SEOUL, South Korea (AP) — NATO Secretary General Jens Stoltenberg on Monday called on South Korea to provide direct military support to Ukraine, saying Kiev urgently needs weapons to fight a prolonged Russian invasion.
South Korea, a growing arms exporter with a large U.S.-backed military, has provided humanitarian aid and other support to Ukraine while joining U.S.-led economic sanctions against Moscow. But the country has not directly delivered weapons to Ukraine, citing a long-standing policy of not supplying weapons to countries actively involved in the conflict.
Speaking at a forum in Seoul, Stoltenberg urged South Korea to “step up the specific issue of military support.” He noted that several NATO members and allies, including Germany, Norway and Sweden, have changed their policy of not exporting arms to countries in conflict to support Ukraine.
“If we believe in freedom, if we believe in democracy, if we don’t want autocracy and tyranny to win, then they need weapons. That’s the reality,” said Stoltenberg, who arrived in South Korea on Sunday on a trip that also includes Japan.
On Monday, Stoltenberg also met with South Korean President Yoon Suk Yeol. They discussed South Korea’s commitment to support Ukraine and NATO’s possible role in deterring North Korea from its growing nuclear ambitions after an unprecedented number of ballistic missile tests in 2022, Yoon’s office said.
South Korean officials have not confirmed any specific talks about sending weapons to Ukraine.
After a meeting with South Korean Foreign Minister Park Jin on Sunday, Stoltenberg mentioned US intelligence reports accusing North Korea of providing weapons to Russia to support its war in Ukraine, which he said underscored how security between the regions ” more and more interconnected”.
Since Russia’s invasion of Ukraine, South Korea has struck major deals to supply NATO-member Poland with tanks, howitzers, fighter jets and other weapons systems. A US official said in November that the United States had agreed to buy 100,000 artillery rounds from South Korean manufacturers to deliver to Ukraine, although South Korean officials said the ammunition was to replenish depleted US supplies.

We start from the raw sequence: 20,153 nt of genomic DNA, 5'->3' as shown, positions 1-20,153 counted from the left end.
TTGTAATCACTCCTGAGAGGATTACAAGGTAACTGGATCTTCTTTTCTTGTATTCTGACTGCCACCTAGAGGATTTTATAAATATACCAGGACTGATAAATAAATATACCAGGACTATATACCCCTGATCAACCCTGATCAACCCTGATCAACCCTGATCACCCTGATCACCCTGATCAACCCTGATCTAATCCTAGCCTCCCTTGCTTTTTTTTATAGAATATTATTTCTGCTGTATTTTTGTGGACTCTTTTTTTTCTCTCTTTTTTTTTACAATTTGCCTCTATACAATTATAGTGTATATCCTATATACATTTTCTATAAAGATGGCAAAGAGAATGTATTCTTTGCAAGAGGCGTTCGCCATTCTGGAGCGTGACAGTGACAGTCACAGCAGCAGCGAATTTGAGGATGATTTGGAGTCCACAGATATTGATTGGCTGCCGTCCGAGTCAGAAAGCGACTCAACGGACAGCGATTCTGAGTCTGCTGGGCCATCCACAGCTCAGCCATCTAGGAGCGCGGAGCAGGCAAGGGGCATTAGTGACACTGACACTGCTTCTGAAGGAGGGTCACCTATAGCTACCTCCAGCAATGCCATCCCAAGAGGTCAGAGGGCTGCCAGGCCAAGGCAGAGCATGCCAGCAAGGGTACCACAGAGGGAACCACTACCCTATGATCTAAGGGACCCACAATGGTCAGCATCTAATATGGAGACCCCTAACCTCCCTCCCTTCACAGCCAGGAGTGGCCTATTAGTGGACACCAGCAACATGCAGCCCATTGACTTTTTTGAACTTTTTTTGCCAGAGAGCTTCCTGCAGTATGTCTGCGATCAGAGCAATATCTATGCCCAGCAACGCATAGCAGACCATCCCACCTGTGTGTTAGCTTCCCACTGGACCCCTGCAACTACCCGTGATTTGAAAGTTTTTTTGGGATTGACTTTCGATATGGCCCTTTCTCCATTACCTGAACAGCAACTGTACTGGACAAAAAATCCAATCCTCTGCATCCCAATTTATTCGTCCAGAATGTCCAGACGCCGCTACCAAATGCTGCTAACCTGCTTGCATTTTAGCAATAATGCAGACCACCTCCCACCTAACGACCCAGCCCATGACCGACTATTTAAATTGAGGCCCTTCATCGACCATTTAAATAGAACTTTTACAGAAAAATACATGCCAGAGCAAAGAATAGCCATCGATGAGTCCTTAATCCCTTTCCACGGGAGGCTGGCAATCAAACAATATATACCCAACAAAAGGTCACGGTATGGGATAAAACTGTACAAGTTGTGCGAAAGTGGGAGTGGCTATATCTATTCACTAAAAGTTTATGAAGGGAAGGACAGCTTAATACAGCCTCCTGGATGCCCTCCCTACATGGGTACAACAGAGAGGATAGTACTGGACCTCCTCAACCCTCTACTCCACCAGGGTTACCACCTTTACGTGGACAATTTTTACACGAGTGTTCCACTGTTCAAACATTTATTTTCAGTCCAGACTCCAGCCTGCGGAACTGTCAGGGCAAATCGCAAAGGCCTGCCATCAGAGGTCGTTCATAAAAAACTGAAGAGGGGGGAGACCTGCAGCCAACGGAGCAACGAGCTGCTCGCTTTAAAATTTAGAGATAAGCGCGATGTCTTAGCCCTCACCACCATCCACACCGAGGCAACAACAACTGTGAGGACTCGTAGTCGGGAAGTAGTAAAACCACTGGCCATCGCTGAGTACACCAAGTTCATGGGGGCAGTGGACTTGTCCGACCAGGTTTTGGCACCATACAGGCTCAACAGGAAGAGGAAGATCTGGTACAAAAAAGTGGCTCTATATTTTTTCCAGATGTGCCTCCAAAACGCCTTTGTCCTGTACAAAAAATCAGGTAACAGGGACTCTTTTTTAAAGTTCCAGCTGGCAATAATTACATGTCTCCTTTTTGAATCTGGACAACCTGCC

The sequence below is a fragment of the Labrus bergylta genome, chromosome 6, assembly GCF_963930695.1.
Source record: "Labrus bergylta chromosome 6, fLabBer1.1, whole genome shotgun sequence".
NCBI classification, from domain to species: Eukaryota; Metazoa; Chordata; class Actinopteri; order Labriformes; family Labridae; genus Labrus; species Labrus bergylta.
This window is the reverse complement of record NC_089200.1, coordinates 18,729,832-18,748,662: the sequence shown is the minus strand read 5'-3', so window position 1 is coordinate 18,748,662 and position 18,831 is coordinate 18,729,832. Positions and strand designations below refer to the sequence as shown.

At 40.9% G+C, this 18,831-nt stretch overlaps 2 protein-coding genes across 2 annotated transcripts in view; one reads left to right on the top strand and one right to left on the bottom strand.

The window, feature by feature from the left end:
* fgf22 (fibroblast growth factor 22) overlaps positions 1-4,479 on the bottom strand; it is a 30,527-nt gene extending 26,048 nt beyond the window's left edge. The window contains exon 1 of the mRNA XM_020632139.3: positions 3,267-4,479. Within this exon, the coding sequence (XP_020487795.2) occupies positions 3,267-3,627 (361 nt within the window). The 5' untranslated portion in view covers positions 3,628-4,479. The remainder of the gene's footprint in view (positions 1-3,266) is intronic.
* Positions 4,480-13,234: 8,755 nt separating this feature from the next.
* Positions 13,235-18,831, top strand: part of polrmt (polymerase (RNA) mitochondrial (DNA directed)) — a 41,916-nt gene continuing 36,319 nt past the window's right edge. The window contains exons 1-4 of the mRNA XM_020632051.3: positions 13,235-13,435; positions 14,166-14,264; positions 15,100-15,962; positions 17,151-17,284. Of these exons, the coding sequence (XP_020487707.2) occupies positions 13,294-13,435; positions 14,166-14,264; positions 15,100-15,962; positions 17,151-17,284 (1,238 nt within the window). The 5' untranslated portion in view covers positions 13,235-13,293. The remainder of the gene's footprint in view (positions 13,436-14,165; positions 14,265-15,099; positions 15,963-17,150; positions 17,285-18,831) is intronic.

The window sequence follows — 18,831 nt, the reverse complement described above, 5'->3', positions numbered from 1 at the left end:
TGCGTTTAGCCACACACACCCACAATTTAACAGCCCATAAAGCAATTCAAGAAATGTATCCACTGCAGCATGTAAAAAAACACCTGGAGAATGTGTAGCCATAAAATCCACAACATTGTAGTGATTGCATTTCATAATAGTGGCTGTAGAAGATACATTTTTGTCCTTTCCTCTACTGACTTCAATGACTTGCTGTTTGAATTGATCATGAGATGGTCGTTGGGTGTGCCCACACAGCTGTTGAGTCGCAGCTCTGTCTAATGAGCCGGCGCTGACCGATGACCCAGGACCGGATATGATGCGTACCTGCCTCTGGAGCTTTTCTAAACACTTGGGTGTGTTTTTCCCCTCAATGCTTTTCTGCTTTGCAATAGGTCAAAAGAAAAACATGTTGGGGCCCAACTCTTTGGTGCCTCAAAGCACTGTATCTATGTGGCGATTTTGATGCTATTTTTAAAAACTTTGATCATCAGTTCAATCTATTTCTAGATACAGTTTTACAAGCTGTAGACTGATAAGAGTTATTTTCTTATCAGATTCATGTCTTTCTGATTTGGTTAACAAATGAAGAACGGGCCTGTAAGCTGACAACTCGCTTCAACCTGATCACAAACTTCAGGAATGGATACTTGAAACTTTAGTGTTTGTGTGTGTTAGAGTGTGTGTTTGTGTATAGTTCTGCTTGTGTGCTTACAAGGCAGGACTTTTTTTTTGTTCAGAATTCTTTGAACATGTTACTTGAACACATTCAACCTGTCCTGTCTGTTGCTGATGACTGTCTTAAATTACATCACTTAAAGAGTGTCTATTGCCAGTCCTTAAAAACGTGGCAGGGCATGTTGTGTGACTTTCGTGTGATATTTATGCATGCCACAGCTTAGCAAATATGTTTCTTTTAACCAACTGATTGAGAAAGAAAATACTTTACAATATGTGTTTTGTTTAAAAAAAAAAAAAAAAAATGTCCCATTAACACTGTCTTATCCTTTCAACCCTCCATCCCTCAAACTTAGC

In an interview with The Associated Press this month, Yoon said South Korean laws, as well as domestic public opinion, make it difficult for his government to arm Ukraine while it is at war. But he expressed openness to more arms deals with the United States in the future, noting that the two allies regularly buy military equipment from each other.
Stoltenberg’s comments at the forum came hours after North Korea condemned his visits to South Korea and Japan, saying NATO was trying to put its “military boots in the region” and trying to pressure America’s Asian allies to provide weapons to Ukraine.
In a statement carried by the state-run Korean Central News Agency, North Korea said increasing cooperation between NATO and US allies in Asia was part of a move to create an “Asian version of NATO” that would raise tensions in the region.
North Korea also issued two separate statements over the weekend condemning the United States for its decision to supply advanced tanks to Ukraine, calling it a sinister move to escalate a “proxy war” aimed at destroying Moscow.
The series of statements underscored North Korea’s alignment with Russia over the war in Ukraine, which Pyongyang blames on the West.
However, the North has repeatedly denied US accusations that it is sending large stockpiles of artillery shells and other munitions to Russia to support its offensive in Ukraine, and warned on Sunday that the Biden administration would face unspecified “undesirable” consequences if it continued to expand. “spontaneous rumours”.